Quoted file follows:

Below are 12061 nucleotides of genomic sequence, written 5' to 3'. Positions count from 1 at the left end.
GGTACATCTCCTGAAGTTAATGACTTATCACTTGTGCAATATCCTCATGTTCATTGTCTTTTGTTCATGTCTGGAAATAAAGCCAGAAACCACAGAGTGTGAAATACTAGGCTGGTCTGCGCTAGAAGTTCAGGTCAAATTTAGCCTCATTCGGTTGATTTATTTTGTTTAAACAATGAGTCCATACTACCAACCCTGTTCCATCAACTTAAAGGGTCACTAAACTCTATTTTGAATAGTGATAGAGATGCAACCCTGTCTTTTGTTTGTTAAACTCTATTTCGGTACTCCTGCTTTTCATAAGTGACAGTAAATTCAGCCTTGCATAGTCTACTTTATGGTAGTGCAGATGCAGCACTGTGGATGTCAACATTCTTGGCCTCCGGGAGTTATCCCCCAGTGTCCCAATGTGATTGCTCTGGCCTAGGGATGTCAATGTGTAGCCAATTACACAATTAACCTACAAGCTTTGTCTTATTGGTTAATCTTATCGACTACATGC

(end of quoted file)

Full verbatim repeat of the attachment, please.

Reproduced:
Below are 12061 nucleotides of genomic sequence, written 5' to 3'. Positions count from 1 at the left end.
GGTACATCTCCTGAAGTTAATGACTTATCACTTGTGCAATATCCTCATGTTCATTGTCTTTTGTTCATGTCTGGAAATAAAGCCAGAAACCACAGAGTGTGAAATACTAGGCTGGTCTGCGCTAGAAGTTCAGGTCAAATTTAGCCTCATTCGGTTGATTTATTTTGTTTAAACAATGAGTCCATACTACCAACCCTGTTCCATCAACTTAAAGGGTCACTAAACTCTATTTTGAATAGTGATAGAGATGCAACCCTGTCTTTTGTTTGTTAAACTCTATTTCGGTACTCCTGCTTTTCATAAGTGACAGTAAATTCAGCCTTGCATAGTCTACTTTATGGTAGTGCAGATGCAGCACTGTGGATGTCAACATTCTTGGCCTCCGGGAGTTATCCCCCAGTGTCCCAATGTGATTGCTCTGGCCTAGGGATGTCAATGTGTAGCCAATTACACAATTAACCTACAAGCTTTGTCTTATTGGTTAATCTTATCGACTACATGC